In the classic Christmas film, “It’s a Wonderful Life,” George Bailey told his beloved Mary he’d lasso the moon for her, but he may have never imagined men would be walking on it years later.

People have counted on the moon and stars as timekeepers since the dawn of time. These astrological points continue to guide us in our quests for exploration, understanding and even love. Frank Sinatra sang about it. Ralph Kramden of the “The Honeymooners” tried — on numerous occasions — to send his wife to it. There was always a fascination in popular culture with the moon, and then we finally got there.

As the nation celebrates the 50th anniversary of the moon landing by two of the Apollo 11 astronauts as one of the defining and unifying moments in American history, people are recounting their memories of where they were. Countless families gathered around black and white television sets, where they watched astronauts Neil Armstrong, Edwin Aldrin Jr. and Michael Collins — the Columbuses of outer space — embark on their own New Year’s Day.

Ray Whitley, 72, of Salisbury was a 21-year-old sergeant stationed at Westover Air Reserve Base in Chicopee at the time.

“I was on night watch that night in the barracks,” Whitley recalled. “We had a little room with a television and we stayed up all night to make sure no fires break out in the barracks. I watched when Neil Armstrong stepped on the moon. It was very exciting.”

Up to that point and following Armstrong’s famous “one small step for a man,” Whitley said just about every time there was a mission to space, people would gather around their television sets to watch. After six more moon landings, Whitley said he thought people became apathetic or didn’t have much interest in it anymore, until the creation of the launch of the first space shuttle.

“It was certainly a risk,” Whitley admitted.

Michael Deneen of Boxford, who was 15 at the time of the Apollo 11 mission, also remembers being surrounded by family in his mother’s living room.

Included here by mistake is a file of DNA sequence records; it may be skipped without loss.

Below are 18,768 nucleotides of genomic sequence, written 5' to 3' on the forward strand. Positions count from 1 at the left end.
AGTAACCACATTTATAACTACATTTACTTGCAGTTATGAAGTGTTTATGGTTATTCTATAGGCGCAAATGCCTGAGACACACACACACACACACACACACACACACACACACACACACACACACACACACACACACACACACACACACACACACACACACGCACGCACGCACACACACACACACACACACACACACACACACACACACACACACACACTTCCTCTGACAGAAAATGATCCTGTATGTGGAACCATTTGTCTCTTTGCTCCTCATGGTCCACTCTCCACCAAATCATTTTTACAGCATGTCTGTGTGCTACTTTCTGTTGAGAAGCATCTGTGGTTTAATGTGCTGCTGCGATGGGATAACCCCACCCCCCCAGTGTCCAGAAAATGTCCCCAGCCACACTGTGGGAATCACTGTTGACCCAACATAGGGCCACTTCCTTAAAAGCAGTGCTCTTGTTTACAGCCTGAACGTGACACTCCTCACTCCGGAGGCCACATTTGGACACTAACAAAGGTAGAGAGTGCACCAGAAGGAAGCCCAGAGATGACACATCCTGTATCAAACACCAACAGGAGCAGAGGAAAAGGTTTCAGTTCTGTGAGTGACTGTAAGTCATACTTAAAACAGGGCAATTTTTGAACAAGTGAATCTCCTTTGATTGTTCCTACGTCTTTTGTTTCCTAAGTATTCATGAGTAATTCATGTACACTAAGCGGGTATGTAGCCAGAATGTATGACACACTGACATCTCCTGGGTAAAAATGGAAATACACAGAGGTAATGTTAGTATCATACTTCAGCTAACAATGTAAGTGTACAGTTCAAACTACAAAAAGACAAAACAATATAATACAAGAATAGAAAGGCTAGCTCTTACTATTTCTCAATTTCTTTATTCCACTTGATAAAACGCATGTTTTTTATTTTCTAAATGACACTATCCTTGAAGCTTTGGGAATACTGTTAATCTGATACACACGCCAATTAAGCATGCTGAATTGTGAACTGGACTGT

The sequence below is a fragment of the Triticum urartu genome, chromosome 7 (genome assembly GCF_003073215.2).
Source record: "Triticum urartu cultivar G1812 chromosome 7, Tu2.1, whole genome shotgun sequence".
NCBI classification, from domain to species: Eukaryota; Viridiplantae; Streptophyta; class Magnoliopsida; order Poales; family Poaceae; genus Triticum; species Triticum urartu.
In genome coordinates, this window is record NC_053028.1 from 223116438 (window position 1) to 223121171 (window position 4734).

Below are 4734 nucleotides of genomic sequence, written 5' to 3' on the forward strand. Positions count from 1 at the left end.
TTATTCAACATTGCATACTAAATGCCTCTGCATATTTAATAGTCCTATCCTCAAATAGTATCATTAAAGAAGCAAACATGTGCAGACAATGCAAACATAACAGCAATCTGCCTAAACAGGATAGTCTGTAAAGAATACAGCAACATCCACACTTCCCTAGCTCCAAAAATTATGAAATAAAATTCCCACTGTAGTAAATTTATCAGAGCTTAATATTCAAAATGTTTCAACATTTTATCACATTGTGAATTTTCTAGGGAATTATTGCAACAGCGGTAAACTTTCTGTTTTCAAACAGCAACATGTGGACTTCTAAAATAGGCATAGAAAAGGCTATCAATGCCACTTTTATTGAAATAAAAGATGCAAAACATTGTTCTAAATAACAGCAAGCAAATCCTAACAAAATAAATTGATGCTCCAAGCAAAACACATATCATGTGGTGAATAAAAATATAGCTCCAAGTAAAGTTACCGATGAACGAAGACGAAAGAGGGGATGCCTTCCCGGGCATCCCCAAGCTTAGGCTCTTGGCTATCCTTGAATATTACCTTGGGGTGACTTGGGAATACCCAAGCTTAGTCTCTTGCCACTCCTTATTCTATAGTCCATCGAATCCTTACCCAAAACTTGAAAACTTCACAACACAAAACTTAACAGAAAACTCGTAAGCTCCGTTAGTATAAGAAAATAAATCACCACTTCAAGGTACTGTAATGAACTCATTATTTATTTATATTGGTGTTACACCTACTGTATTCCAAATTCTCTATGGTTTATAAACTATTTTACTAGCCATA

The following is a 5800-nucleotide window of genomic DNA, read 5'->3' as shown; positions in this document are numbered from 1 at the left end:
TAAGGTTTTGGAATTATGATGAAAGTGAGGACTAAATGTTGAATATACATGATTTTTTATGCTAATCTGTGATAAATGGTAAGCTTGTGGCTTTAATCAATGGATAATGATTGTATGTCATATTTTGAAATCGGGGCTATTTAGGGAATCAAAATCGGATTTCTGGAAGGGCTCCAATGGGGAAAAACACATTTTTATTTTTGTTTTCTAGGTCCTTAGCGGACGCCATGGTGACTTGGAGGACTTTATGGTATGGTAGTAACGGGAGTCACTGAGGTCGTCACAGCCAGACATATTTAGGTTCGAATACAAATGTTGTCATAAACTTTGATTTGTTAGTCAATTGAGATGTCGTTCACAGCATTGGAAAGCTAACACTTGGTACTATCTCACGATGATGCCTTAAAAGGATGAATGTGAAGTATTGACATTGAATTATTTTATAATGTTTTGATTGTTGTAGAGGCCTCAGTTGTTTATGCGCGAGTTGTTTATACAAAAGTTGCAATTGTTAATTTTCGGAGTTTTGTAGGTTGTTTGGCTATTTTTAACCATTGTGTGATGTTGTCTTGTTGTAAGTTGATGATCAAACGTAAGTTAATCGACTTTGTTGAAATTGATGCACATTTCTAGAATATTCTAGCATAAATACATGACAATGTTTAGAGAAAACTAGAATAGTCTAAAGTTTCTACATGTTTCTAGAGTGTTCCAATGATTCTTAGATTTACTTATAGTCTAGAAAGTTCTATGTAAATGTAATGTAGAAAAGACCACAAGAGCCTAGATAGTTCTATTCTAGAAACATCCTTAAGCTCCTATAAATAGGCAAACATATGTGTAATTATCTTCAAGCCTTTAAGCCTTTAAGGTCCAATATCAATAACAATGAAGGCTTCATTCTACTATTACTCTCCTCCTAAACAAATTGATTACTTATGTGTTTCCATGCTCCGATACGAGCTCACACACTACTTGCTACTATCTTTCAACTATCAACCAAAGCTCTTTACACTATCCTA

“The odd thing about that was maybe you can’t remember emotional reactions as much as you can remember facts,” Deneen, 66, said. “I saw it replay on PBS during the anniversary week and I had a stronger reaction watching it replay as an adult than I did watching it as a teenager.”

Deneen, who is president of the North Shore Amateur Astronomy Club, admitted the Apollo 11 landing was a “pretty daring thing to do,” although it was mainly driven by politics. Looking back 50 years later, Deneen said the moon landing is like “watching someone sail across the Pacific Ocean in a rowboat.”

“The computer systems that they used... today, you have more computer power in your wristwatch,” Deneen said.

While some were in more traditional, family settings, other people, including Bill Sargent, 73, of Ipswich, were in more secluded, exotic locations. Sargent was studying monkeys on a little island in Puerto Rico when he was a senior in college. There were no newspapers, televisions, or other forms of media nearby.

After Sargent damaged his eardrum while scuba diving, he was evacuated by helicopter to San Juan, where he watched the moon landing on TV. Although he said it wasn’t “knock your socks off impressive,” he coveted a newfound appreciation after watching Stanley Kubrick’s film “2001: A Space Odyssey” which was released in April 1968.

“We were just on the edge of the seats because we knew what an incredible feat it was after seeing the movie,” Sargent said, a science writer.

While scientists and politicians are toying with the idea of returning to the moon and exploring further to Mars, Deneen said with the advancements in technology over the decades, researchers are able to gather just as much data, if not more, about the universe right here from Earth. Sargent agreed, adding there are many improvements that can be made to Earth’s environment. In addition, he said, the cost to send humans to the moon or Mars would be exponential.

“The thirst for humans to actually go out there and land on other planets, I don’t know if there’s the story behind it that there used to be when we’ve already proven how much science we can get with the robots,” Deneen said. “The intervening years have been filled with space exploration that’s been really successful, without sending people out to space.”

Bob Watts, 65, of Newburyport is an avid photographer who works for Nikon. Admiring the collections of photos that have come out of space exploration and imaging from Earth, Watts said there’s still much to explore here at home.

“The oceans are a huge part of our planet and so much, relatively, is unknown about them,” Watts said. “It’s a whole other world to explore right here on our planet. I’m all for space technology, but we’ve got a lot to learn right here on our own planet.”

The moon continues to tell us stories and teach us things about then and now, forever moving us forward from the greatness of what was and the possibilities of what can be. Whether that includes further exploration at home or away, remains a mystery.

Staff writer Amanda Getchell covers Newburyport and Seabrook. Follow her on Twitter @ajgetch.